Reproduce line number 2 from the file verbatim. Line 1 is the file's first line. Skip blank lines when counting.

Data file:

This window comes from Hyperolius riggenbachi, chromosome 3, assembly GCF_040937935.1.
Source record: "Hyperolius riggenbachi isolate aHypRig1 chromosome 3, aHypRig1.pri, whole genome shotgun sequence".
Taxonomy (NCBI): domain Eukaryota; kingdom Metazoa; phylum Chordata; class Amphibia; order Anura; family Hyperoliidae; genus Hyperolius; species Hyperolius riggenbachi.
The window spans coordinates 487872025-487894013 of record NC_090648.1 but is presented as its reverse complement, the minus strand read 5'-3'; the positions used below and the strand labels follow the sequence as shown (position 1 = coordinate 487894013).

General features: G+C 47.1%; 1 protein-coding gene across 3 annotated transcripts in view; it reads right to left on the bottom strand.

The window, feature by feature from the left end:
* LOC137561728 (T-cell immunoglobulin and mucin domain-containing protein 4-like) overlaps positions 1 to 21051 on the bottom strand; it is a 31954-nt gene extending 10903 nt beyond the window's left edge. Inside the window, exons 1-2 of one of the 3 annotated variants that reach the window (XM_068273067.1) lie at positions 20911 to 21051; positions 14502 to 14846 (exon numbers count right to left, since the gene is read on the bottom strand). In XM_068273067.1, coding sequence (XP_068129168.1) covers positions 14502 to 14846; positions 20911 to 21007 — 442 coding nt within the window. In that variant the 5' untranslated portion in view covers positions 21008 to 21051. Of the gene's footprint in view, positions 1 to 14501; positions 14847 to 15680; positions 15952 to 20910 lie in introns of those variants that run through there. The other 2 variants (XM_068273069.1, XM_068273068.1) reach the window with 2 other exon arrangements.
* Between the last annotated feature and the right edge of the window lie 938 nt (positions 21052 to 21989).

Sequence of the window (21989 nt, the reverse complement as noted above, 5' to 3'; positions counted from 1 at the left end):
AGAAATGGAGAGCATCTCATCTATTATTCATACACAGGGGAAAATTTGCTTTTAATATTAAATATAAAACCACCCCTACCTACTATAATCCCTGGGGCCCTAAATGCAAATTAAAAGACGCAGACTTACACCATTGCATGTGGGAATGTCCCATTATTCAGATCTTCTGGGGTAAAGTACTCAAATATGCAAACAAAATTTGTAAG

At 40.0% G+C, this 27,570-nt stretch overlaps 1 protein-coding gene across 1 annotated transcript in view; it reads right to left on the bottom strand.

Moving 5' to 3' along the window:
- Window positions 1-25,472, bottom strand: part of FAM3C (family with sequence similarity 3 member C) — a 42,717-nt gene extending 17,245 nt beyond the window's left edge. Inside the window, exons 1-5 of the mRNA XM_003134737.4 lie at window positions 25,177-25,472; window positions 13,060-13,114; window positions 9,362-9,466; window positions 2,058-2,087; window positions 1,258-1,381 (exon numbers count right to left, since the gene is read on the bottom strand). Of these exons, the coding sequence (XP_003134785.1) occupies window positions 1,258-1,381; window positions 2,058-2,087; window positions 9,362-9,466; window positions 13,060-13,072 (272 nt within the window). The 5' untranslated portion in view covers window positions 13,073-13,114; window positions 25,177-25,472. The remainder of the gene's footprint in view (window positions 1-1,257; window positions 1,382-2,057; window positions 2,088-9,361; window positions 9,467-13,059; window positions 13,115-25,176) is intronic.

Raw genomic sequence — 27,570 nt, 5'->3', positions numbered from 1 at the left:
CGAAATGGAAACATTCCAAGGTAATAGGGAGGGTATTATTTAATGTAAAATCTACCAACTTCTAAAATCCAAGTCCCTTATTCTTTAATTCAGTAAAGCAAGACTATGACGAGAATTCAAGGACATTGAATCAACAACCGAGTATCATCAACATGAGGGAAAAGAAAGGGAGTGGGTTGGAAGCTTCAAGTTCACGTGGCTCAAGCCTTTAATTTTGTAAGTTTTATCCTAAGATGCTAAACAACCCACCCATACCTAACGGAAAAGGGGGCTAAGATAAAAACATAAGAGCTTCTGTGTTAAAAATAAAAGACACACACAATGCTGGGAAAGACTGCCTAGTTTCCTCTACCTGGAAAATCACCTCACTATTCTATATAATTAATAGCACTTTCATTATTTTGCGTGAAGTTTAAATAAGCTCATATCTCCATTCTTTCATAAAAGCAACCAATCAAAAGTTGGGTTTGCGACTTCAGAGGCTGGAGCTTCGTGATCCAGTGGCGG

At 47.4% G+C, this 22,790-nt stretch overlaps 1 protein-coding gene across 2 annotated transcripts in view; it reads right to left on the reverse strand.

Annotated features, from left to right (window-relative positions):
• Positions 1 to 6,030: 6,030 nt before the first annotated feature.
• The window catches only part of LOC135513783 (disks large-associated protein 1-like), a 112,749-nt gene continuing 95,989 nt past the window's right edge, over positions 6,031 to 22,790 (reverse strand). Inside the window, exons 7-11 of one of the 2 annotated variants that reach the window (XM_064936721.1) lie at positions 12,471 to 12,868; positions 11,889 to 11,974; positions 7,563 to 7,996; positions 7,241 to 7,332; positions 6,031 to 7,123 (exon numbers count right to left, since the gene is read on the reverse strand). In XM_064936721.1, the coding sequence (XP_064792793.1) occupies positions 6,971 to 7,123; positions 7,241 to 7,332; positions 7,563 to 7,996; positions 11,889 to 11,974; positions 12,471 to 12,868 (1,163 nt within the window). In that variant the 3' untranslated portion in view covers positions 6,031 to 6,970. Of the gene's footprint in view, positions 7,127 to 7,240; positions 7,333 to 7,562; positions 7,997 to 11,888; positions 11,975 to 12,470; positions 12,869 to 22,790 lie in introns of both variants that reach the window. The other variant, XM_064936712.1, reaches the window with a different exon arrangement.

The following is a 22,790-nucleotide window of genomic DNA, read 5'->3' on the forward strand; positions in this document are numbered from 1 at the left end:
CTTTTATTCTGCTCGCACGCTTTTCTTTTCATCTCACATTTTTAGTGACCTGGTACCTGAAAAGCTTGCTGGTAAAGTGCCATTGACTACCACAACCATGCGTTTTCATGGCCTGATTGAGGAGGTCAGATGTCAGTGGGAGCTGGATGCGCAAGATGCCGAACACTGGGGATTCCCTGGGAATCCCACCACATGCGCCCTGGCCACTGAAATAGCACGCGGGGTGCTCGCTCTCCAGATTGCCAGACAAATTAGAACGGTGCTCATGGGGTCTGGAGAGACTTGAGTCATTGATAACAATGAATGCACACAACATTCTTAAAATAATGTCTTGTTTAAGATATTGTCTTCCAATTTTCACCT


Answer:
Source record: "Hyperolius riggenbachi isolate aHypRig1 chromosome 3, aHypRig1.pri, whole genome shotgun sequence".